This news story in the Sydney Morning Herald has got my blood boiling. It’s about a 4 month old baby in Melbourne whose back was broken by a Chiropractor.
And while you let that sink in, the story also states that the incident was reported to the Chiropractic Board of Australia who did not report it publicly, and allowed the Chiropractor to continue practicing.
As the title suggest, there are two failures here that need to be addressed.
1. Failure of Critical Thinking.
There is no solid evidence to support the claim that Chiropractic is a reliable, effective treatment. If you do a search for “does Chiropractic work?” you will come across a mix of sites both critical and supportive of chiropractic treatment. What neither of them will have is a solid list of research demonstrating the efficacy of the treatment.
Those supportive of Chiropractic treatments will give long, qualified answers about the fact that the term covers a range of treatments, and doesn’t denote a single practice. What is worse, official Chiropractic associations engage in a number of logical fallacies to justify the practice. For example on this page of the Chiropractor’s Association of Australia they refer to the fact that Chiropractors have a university education and are government regulated. This is the logical fallacy of the Argument from Authority, in which the authority of universities and governments are invoked in the absence of any real evidence. Government’s regulate a lot of things that are not effective medical treatments, but such regulation does not confer any additional validity to the practice. The double folly of government regulation is that the Chiropractic Board of Australia is mostly made up of Chiropractors! I believe the appropriate idiom is that the lunatics have taken over the asylum. Likewise, being taught at a university does not validate the practice, especially when those courses are run by Chiropractors. It’s a self-approving spiral of Chiropractors that have never been subject to any serious measure of accountability for their practices.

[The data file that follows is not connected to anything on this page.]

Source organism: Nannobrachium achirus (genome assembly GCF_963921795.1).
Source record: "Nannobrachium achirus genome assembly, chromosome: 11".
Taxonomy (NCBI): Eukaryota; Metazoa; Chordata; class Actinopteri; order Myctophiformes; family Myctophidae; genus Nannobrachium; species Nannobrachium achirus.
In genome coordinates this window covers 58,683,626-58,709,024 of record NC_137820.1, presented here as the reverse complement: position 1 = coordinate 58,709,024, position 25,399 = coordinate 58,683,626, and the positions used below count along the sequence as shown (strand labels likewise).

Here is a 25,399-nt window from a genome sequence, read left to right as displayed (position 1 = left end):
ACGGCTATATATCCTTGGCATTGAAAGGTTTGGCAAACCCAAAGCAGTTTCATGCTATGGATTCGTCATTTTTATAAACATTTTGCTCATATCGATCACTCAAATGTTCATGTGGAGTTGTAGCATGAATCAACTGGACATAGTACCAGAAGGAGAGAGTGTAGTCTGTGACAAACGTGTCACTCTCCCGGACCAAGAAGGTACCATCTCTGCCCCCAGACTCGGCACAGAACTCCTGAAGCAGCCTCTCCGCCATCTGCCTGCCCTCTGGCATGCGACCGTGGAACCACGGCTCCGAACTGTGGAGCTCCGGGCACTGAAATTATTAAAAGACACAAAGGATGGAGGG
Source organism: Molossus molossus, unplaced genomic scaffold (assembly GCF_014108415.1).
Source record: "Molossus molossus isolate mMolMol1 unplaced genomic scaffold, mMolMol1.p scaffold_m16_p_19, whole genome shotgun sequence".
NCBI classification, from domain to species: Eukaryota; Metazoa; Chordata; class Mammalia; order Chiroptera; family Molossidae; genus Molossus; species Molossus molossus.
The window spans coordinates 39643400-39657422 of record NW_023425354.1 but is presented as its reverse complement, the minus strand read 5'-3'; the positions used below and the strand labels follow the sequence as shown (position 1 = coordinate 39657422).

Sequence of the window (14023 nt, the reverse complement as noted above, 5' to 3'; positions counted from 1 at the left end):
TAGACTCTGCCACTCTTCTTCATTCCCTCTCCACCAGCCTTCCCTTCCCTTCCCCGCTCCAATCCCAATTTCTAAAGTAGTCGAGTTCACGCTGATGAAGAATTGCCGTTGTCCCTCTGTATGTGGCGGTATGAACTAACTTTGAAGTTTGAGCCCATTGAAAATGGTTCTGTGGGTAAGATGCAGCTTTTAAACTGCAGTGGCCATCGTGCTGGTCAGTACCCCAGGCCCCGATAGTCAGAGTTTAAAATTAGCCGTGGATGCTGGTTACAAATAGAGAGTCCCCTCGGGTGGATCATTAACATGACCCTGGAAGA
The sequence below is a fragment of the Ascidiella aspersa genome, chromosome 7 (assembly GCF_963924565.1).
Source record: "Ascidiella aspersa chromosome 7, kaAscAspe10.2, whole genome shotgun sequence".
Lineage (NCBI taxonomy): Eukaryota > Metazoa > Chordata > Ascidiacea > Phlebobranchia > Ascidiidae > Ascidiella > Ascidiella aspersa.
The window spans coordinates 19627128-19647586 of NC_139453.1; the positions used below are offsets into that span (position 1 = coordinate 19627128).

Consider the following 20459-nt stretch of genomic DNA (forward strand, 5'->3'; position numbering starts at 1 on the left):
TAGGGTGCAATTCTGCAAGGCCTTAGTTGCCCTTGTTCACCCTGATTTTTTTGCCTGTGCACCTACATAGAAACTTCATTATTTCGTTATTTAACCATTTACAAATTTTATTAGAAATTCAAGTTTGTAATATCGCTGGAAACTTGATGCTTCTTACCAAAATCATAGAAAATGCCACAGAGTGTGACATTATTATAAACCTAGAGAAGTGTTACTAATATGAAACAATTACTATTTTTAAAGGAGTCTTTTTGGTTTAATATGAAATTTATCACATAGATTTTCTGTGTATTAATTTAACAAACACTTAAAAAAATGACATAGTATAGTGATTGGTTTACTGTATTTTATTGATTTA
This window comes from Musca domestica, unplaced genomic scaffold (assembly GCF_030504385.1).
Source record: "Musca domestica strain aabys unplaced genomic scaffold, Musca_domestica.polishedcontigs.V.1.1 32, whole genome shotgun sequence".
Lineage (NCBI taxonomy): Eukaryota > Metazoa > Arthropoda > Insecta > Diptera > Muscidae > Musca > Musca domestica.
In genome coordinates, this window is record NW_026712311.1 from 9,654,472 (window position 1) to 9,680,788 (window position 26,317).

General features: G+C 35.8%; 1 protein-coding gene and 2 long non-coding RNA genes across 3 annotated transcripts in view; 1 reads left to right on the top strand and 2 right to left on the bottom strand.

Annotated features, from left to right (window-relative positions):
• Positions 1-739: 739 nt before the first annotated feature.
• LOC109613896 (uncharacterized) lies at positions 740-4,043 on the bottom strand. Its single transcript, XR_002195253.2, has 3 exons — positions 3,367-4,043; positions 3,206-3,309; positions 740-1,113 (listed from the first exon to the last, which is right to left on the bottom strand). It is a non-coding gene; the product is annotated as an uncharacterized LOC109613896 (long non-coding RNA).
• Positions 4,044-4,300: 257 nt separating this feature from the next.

Those critical of Chiropractic point regularly at the lack of evidence or scientific research demonstrating the efficacy of the practice, and some sites offer lists of the injuries or deaths cause by the neck-benders. Here’s one example from whatstheharm.net.
Because of it’s lack of scientific viability, Chiropractic is still treated and regulated under the category of “Complementary and Alternative Medicine”, and to invoke Tim Minchin, ‘alternative medicines are those things that have not been proven to work, or have been proven not to work. You know what we call alternative medicines that have been proven to work? Medicine.’
Believing that Chiropractic treatments actually offer a significant, reliable medical benefit is a massive failure of critical thinking.
But it’s not the worst part of this particular incident.
2. Failure of Justice.
If people choose, despite knowing that Chiropractic is not a viable medical therapy, to still seek it out, then that is their (ill-informed) choice. However Chiropractors are not content to sit back and wait for people to seek them out. They are, after all, running a business that depends on repeat customers, or a growth in their customer base (I refuse to use the word ‘patient’ but won’t stoop to calling them ‘victims’). Chiropractors actively advertise their services as healing therapies, and there is such a thing as a pediatric chiropractor. As this news story relates to an incident in Melbourne, try Googling “Melbourne pediatric chiropractic’ and see how many hits you get.